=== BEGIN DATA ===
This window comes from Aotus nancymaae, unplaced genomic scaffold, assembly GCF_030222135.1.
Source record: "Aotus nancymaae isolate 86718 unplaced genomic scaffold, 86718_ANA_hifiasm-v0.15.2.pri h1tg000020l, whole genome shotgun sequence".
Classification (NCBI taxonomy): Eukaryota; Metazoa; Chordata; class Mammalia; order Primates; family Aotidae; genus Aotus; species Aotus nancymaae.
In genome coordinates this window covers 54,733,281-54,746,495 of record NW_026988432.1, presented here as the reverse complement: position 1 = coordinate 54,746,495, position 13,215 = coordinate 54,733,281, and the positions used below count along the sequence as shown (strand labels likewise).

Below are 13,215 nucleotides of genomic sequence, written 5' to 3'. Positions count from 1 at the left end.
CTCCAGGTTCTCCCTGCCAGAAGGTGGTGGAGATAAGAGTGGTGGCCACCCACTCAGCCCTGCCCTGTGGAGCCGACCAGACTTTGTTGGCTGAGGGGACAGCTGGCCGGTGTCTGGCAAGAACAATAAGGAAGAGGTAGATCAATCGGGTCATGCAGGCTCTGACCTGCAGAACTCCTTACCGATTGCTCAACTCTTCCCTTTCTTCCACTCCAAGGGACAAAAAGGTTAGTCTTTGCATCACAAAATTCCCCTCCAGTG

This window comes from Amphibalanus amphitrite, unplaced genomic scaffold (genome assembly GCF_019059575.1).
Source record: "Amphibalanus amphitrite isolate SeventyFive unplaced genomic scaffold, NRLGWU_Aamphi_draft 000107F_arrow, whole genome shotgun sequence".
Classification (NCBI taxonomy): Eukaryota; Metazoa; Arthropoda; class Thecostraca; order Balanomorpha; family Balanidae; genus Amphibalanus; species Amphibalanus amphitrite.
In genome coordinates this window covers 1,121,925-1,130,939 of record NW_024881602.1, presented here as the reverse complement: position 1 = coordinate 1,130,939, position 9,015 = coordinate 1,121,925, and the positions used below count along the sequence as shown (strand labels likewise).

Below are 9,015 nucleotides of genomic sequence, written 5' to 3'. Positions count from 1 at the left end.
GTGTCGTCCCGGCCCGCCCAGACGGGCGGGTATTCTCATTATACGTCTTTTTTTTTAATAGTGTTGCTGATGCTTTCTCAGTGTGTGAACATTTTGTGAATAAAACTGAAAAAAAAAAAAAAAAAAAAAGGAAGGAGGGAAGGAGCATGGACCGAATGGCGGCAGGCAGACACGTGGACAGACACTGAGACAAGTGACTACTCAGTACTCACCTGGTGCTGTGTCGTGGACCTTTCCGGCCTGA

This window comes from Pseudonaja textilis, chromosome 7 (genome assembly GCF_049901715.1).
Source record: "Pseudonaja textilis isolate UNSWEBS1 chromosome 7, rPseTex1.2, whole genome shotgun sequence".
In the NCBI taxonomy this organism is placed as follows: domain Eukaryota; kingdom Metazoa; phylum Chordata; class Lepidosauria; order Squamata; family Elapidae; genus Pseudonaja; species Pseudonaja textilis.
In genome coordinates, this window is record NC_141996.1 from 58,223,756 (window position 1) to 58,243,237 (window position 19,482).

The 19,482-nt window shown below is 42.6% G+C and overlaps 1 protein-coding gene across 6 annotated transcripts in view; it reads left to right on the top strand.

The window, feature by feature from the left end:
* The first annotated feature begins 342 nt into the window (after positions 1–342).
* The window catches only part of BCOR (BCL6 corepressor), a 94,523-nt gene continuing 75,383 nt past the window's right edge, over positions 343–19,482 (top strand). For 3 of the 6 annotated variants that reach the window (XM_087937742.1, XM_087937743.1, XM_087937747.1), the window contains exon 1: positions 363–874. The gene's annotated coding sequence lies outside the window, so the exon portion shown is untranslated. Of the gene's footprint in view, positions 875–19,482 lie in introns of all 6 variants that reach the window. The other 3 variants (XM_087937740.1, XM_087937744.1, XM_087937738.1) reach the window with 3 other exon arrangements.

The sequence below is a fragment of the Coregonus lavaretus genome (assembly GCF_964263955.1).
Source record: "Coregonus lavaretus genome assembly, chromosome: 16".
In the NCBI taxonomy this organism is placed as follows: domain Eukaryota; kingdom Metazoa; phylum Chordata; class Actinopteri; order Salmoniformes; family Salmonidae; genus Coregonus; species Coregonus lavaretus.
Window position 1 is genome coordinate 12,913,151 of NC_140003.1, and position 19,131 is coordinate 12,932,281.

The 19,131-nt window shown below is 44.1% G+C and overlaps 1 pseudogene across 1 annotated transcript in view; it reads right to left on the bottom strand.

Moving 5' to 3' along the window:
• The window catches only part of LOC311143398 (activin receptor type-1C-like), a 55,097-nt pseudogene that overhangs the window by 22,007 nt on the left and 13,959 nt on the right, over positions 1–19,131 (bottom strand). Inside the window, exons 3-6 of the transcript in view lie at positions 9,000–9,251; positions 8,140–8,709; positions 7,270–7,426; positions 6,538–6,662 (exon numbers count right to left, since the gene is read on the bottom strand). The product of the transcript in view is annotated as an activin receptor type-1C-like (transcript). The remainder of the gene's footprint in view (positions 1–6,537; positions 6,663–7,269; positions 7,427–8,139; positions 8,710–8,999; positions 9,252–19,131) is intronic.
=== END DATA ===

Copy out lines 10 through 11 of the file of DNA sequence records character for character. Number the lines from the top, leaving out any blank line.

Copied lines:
In genome coordinates this window covers 1,121,925-1,130,939 of record NW_024881602.1, presented here as the reverse complement: position 1 = coordinate 1,130,939, position 9,015 = coordinate 1,121,925, and the positions used below count along the sequence as shown (strand labels likewise).

Below are 9,015 nucleotides of genomic sequence, written 5' to 3'. Positions count from 1 at the left end.